That’s where my problem starts and ends. Upon examining why these campaigns are marketing to horny, hetero men and, more importantly, why our supposedly modern society supports it, I find the answer is simple. If you don’t support these campaigns, you are considered a feminazi who hates men, women, AND cancer research. The fact that you support the cause but not the marketing is conveniently overlooked as outrage ensues.

The heated questions roll in: how can you not support any fundraiser that ultimately raises money for the disease? Why are semantics more important than dollars funneled toward the cause? Why do you hate everything?

The reason I don’t support these slogans is because too often they are used in the absence of any real good being done. In other words, I took a look at the fucking facts, and I encourage others to do the same. A fraction of the profits gained from campaigns such as “Save the Ta-tas” goes to actual cancer research. According to their own website, a measly 5% of Ta-tas’ sales go toward cancer research and awareness. The Save the Boobies t-shirt shop claims to be raising “awareness,” but any mention of donating a portion of their profits to anything remotely breast cancer related is nowhere to be found on their website.

The Keep A Breast Foundation, originator of the bowling “Spare the Boobies” fundraiser and seller of the “I Love Boobies” merch, is a nonprofit, and they claim to be donating substantial funds toward fighting breast cancer. However, their 2011 financial report tells us that they donated only 6% of funds to actual cancer research—6% of the $3,000,000 that they received that year. The rest of their income went toward administration, fundraising events, and general programs. To be fair, there are some promising programs they have launched, such as the Non-Toxic Revolution (toward which they spent a mere 11% of their income); however, I still find their reductive marketing slogans disturbing, especially since they are targeting a younger audience. What statements are we making to our daughters and sons when we tell them it’s okay to reduce women to body parts as long as it’s for a good cause?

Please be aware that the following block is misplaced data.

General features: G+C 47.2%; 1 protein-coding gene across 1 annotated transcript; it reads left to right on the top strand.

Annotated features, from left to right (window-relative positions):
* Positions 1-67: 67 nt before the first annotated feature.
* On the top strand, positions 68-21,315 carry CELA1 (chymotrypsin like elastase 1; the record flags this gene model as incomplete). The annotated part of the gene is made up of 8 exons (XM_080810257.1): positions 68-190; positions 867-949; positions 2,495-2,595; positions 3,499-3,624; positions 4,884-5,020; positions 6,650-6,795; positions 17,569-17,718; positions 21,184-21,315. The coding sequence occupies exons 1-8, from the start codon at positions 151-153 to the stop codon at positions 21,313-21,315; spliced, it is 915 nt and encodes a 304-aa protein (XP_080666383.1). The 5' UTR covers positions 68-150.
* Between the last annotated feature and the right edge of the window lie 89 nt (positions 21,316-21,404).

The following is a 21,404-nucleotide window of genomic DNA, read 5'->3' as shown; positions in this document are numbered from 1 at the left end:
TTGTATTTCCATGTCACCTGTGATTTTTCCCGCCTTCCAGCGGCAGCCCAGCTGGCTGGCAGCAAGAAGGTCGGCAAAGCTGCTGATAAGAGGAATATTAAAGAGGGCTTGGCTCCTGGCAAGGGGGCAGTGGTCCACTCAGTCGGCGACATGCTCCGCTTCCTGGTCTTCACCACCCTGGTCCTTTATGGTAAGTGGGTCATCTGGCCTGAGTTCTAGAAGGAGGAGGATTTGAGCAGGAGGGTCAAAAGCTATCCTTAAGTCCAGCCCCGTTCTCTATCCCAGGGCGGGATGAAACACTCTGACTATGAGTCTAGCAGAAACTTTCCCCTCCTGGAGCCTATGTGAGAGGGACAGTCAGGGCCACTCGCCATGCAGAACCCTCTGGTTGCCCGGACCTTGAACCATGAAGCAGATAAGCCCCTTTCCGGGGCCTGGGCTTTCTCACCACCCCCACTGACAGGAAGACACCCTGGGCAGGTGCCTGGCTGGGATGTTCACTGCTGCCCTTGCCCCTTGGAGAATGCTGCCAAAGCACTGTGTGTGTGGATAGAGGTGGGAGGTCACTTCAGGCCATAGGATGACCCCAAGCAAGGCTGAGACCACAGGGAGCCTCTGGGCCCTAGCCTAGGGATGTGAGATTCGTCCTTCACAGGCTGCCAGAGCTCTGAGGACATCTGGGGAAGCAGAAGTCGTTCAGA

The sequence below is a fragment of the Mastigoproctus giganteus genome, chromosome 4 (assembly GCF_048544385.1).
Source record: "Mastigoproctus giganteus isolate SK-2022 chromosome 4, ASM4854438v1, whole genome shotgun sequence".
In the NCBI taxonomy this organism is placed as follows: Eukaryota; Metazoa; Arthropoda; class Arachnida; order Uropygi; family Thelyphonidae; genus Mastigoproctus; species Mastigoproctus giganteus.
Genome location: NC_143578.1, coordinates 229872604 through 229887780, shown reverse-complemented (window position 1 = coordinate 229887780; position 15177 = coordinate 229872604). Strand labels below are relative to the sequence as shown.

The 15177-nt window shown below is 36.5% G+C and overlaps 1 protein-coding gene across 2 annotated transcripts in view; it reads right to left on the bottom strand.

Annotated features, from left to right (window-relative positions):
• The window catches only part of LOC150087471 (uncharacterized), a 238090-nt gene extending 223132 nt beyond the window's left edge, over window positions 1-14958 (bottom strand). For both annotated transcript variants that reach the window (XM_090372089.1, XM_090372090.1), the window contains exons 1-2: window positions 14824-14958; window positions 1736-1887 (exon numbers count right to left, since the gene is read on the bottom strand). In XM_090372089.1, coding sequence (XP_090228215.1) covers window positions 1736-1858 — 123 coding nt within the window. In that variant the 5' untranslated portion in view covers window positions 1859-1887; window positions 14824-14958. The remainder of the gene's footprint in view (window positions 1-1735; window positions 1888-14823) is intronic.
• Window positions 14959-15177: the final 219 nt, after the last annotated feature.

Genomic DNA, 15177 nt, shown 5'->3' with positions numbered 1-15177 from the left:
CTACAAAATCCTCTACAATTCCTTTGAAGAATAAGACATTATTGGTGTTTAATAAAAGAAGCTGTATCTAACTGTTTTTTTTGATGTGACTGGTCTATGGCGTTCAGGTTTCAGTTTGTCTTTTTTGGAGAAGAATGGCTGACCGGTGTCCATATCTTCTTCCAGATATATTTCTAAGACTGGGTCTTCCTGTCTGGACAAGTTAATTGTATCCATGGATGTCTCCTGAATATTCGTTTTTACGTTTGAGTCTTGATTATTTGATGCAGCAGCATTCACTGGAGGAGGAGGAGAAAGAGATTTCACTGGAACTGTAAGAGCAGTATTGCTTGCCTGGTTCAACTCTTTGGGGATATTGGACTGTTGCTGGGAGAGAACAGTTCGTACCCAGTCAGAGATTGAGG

I would argue that while these organizations make very few valuable efforts to fight the disease, they are making very generous donations toward sexist attitudes in today’s “modern” society.

Of course, there’s always the plain-Jane of them all, The American Cancer Society. No sensational slogan, no cutesy or frat-humor marketing campaign. No breast jokes, which, if you don’t laugh at, make you a bitchy Debbie-Downer. Just a group of people who would like to see shitty diseases that kill people go away. If you really want to help the cause, donate to them. Seventy-two percent of donations will go toward something good—cancer research, prevention, detection and support, and patient services. And if you need a t-shirt to let everyone else know how awesome and generous you are, they can provide that, too.

Tagged , , , | Leave a comment

Safer markets for Pacific women vendors

Cross-posted from UN Women

Pacific markets - Rose

Market vendor Rose Starlyn receiving her workshop certificate at the Markets for Change Solomon Islands launch in Honiara, May 2014. Photo: UN Women/Ellie van Baaren.

It may not have been a regular part of her everyday business, but it seemed interesting so she decided to go along. For market vendor Rose Starlyn, attending a series of UN Women-run workshops in April and May 2014 in Honiara, the capital city of her native Solomon Islands, turned out to be the beginning of a journey. So far, that journey has seen her address an audience of more than 100 people, including politicians and diplomats, and be elected as the first chairperson of the newly formed Honiara Central Market Vendors Association.

“We can make a market that is a happy place for everyone,” Rose, a vibrant woman of 37, says with a broad smile. “A place that is healthy for everyone, where more people, including tourists, can come, and market vendors can earn more money. We can create a place where people can learn and share skills, and women can ‘come up’.”

Rose is one of around 1,000 vendors working at the Honiara Central Market, an estimated 80 per cent of whom are women.[1] She works six days a week as a tailor and clothing vendor and the money she makes covers the school fees and bus fares for her five children.

In many ways, Rose’s story is typical of women at markets around the Pacific. Between 75 and 90 per cent of market vendors in the Pacific region are women; hours are long, profits are often low, and conditions difficult. Many female vendors come from rural areas and sleep at the market for the three or four days they are there, exposing them to a higher risk of gender-based and sexual violence as well as theft.

They are rarely represented in – and often excluded from – the planning and decision-making that determines how markets are run.